Indeed it was - those who complained got a free copy of Daran Little's 'The Coronation Street Story' and a replacement VHS sleeve, minus the exclusive to video label.
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Jonwo (previously Jonwo87) 635 posts since 20 Sep 2007
Since some people in the age of the likes of Netflix and Amazon Prime Video may not get it...

Let's suppose the (upcoming) UK version of premium streaming service BritBox releases a special episode of certain ITV drama, which is billed as a "BritBox Exclusive", and then ITV airs it on one of its free-to-air channels just few weeks later. How will people (especially the premium subscribers of BritBox) react then?


Good Omens is going to air on BBC Two later this year after airing on Amazon Prime but I would guess no one will bat an eyelid.

I imagine ITV wouldn't air Britbox originals a few weeks after transmission, a few months maybe but not weeks.
Neil Jones5,421 posts since 23 Dec 2001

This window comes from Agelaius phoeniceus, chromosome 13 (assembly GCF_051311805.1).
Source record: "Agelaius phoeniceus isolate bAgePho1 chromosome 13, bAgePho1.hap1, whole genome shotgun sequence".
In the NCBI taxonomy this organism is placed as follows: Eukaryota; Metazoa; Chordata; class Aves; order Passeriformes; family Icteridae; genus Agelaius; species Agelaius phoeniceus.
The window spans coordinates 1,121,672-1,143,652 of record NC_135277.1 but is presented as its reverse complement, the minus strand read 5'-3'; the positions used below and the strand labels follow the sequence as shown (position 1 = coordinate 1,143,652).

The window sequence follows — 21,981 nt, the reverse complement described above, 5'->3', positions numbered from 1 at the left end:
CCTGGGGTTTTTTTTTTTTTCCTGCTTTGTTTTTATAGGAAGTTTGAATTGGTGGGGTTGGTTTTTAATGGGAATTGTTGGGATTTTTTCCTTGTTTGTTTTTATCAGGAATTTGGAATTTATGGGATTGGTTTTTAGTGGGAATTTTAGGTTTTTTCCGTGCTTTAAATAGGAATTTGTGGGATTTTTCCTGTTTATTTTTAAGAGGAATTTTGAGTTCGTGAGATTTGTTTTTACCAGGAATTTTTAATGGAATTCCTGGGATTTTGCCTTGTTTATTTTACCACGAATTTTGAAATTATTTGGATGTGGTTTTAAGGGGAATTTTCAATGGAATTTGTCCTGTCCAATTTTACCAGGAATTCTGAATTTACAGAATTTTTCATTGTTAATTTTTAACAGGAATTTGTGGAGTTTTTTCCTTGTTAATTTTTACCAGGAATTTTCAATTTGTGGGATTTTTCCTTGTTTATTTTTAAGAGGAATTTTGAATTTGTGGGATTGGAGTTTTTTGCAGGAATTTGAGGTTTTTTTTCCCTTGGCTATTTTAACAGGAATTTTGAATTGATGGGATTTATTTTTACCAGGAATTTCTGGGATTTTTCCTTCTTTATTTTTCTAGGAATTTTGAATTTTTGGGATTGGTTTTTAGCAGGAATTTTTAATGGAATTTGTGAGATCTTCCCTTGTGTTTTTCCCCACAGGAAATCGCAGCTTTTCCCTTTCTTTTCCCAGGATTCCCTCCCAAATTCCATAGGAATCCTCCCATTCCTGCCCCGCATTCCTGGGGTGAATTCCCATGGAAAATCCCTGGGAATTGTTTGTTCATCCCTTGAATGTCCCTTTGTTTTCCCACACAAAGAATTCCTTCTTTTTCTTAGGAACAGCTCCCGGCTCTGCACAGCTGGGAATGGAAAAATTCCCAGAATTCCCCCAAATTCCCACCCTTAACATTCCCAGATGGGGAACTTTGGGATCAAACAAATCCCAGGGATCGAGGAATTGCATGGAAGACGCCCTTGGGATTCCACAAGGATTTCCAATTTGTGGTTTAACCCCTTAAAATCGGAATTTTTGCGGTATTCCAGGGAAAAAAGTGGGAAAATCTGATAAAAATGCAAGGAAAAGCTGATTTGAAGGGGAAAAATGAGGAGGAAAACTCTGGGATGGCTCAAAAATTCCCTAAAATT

Central (West) Midlands Today
Good Omens is a co-production between BBC Studios and Amazon Studios. The latter have done a few things with Sky and ITV, Vanity Fair and The Widow were co-productions between ITV Studios and Amazon Studios.

I don't know how the finances work on these co-productions, presumably ITV and Amazon split the production costs between them and then ITV keeps the ad revenue when it airs it, and Amazon Studios handles the syndications and makes its money back that way? Its probably safe to say nobody loses out.

Supposedly working with Amazon increases ITV's indie quota for its programmes.
RDJ2,717 posts since 25 Oct 2003
Central (South) Midlands Today
Remember ITV's Day of Promise? It's a frequent topic that crops up on the forum of a telethon like day that wasn't actually a telethon on a May Bank Holiday in the year 2000.

You can head up more of this here: https://tvforum.uk/tvhome/itvs-day-promise-memories-39712/

A sizeable 20 minute chunk of the end of coverage has been recently posted on YouTube.

Central News South
January 9th 1989 - December 3rd 2006